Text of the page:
John Sagnella, an American, is one of the hagwon teachers who balked at what he calls an “uphill battle” to reclaim his money.
He said the owner of his former hagwon, in Seoul, didn’t pay him 3 million won. He just gave up and moved to another hagwon three years ago, seeing no chance of getting the money back.
“I was afraid of filing a complaint because I am not a Korean. Koreans win, and foreigners lose, and that’s pretty much established,” Sagnella said. “And I was threatened by the guy, that he would give me a hard time and try to kick me out of the country if I filed a complaint.”
Brendon Carr, a U.S. lawyer working for the local firm Hwang Mok Park, said the Korean law on libel limits freedom of speech.
In many other countries, including the United States, truth is a defense against libel, but not in Korea.
The terms of Article 307 of the Korean Criminal Code say those who defame others by publicizing things that are true are liable to face up to 2 years in prison or a 5 million won fine. Those writing things that are not true face up to five years in prison or a 10 million won fine.
“The Korean Constitution recognizes a right to reputation, but does not recognize absolute freedom of speech,” Carr said. “Americans do not believe there should be a limit on people’s right to say things which are true, but embarrassing. [In the United States] defamation is never a crime; it’s only a civil matter. So, for Americans living in Korea, they are frequently stunned to discover that it’s a crime under Korean law.”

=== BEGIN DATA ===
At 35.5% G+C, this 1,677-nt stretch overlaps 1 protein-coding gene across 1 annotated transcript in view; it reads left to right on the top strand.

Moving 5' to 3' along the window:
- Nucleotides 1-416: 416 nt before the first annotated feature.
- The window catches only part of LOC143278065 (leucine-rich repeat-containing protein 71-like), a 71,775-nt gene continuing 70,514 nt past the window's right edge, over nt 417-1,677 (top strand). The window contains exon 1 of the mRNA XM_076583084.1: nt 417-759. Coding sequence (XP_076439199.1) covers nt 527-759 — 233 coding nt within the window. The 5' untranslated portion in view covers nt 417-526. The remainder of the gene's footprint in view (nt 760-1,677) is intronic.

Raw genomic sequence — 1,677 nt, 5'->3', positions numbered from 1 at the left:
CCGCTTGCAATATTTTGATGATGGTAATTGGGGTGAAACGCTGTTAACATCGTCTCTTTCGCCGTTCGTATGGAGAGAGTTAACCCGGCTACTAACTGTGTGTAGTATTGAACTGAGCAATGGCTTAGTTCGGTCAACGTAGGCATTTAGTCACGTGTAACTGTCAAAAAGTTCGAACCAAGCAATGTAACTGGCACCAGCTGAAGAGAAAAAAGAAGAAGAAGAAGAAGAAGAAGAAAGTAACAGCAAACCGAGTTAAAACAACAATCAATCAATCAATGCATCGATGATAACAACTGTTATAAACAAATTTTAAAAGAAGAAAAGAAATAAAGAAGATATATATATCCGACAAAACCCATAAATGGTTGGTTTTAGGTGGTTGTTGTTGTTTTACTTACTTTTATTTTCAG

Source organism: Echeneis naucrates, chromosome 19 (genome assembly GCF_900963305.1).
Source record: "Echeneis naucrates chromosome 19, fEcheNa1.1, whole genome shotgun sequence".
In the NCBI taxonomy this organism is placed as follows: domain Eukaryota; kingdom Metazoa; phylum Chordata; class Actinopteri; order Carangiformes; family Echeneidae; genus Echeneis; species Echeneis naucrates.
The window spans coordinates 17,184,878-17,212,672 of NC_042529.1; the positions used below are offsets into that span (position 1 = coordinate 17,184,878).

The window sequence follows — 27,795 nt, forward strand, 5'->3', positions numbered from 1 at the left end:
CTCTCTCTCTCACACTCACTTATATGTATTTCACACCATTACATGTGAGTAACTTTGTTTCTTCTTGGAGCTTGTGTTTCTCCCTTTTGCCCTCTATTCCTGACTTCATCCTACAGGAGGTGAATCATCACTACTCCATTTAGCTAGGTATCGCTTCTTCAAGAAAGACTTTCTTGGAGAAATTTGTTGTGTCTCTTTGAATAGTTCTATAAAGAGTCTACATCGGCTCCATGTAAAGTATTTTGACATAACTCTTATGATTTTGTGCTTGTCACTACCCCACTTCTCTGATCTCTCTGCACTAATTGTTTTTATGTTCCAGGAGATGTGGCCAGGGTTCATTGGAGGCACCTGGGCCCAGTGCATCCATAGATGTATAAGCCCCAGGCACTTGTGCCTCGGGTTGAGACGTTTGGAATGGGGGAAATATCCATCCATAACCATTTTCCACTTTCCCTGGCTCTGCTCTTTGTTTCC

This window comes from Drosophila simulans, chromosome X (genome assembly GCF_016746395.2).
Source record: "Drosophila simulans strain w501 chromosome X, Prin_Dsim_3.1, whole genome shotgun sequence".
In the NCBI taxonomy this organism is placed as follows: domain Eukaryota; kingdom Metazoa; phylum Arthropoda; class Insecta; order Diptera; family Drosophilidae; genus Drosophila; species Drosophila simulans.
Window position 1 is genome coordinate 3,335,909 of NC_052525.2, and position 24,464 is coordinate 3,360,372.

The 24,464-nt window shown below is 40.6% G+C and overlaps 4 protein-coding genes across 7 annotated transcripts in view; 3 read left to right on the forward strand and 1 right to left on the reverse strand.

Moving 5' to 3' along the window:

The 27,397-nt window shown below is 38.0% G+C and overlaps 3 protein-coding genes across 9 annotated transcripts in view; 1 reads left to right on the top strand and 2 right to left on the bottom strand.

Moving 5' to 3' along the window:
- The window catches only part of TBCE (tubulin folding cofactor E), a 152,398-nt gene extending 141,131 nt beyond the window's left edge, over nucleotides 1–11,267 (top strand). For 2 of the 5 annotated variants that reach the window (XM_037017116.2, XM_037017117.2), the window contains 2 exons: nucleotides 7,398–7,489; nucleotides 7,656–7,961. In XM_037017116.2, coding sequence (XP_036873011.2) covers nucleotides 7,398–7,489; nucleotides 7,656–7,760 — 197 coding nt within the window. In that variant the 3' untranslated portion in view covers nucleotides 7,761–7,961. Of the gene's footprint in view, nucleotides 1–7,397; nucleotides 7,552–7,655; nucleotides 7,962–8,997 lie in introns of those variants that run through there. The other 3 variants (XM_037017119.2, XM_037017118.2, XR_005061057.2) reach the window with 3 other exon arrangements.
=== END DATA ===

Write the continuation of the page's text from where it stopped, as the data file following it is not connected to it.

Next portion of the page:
The Korean Criminal Code is, however, not without a clause to protect people working in the public interest.
According to Article 310, if the facts published are true and disclosed solely for the public interest, the act of publishing the information is not punishable.
McPherson said that is why he believes he will be vindicated.
“Someone may be convicted and given a nothing sentence. You could pay some 50,000 won,” Carr said of McPherson’s case, on the assumption that the teacher is speaking the truth.
“In principle, it’s in keeping with the law. But it amounts to a judge’s recognition that it would be unfair to punish somebody for reporting something that is true.”
Tae Ji-young, a former prosecutor, admitted that people tend to abuse libel suits, but said the law serves its purpose and should not be changed. “Regardless of whether they did wrong or not, many of those who file a libel suit think they were defamed,” Tae said. “So it would be wrong to rob them of the legal chance to clear their names.”
Tae, now a private lawyer, said it is up to police and prosecutors to properly handle libel suits.
“In order for the accused in a libel suit to be convicted, there should be plenty of evidence to prove the accused had the intent to defame the accuser,” she said. “So I think most of the cases involving those who published something for the public interest would be dropped if the police and the prosecution did their part in the investigation.”
Cho Kuk, a criminal law professor at Seoul National University, disagrees.
He believes there should be a change in law to protect those who are truly serving the public interest.
The professor said it may be too early in Korea to abolish the terms of Article 307, but he said legal experts see the need to apply Article 310 of the Korean Criminal Code in broader ways.
“Article 310 is only used in limited cases and many of those publishing for the public interest still face the risk of conviction for libel,” Cho said. “Many law professors and legal experts are discussing this, and I wish we could have more leeway in interpreting and applying the article to protect the public interest.”
By Moon Gwang-lip Staff Writer [email@example.com]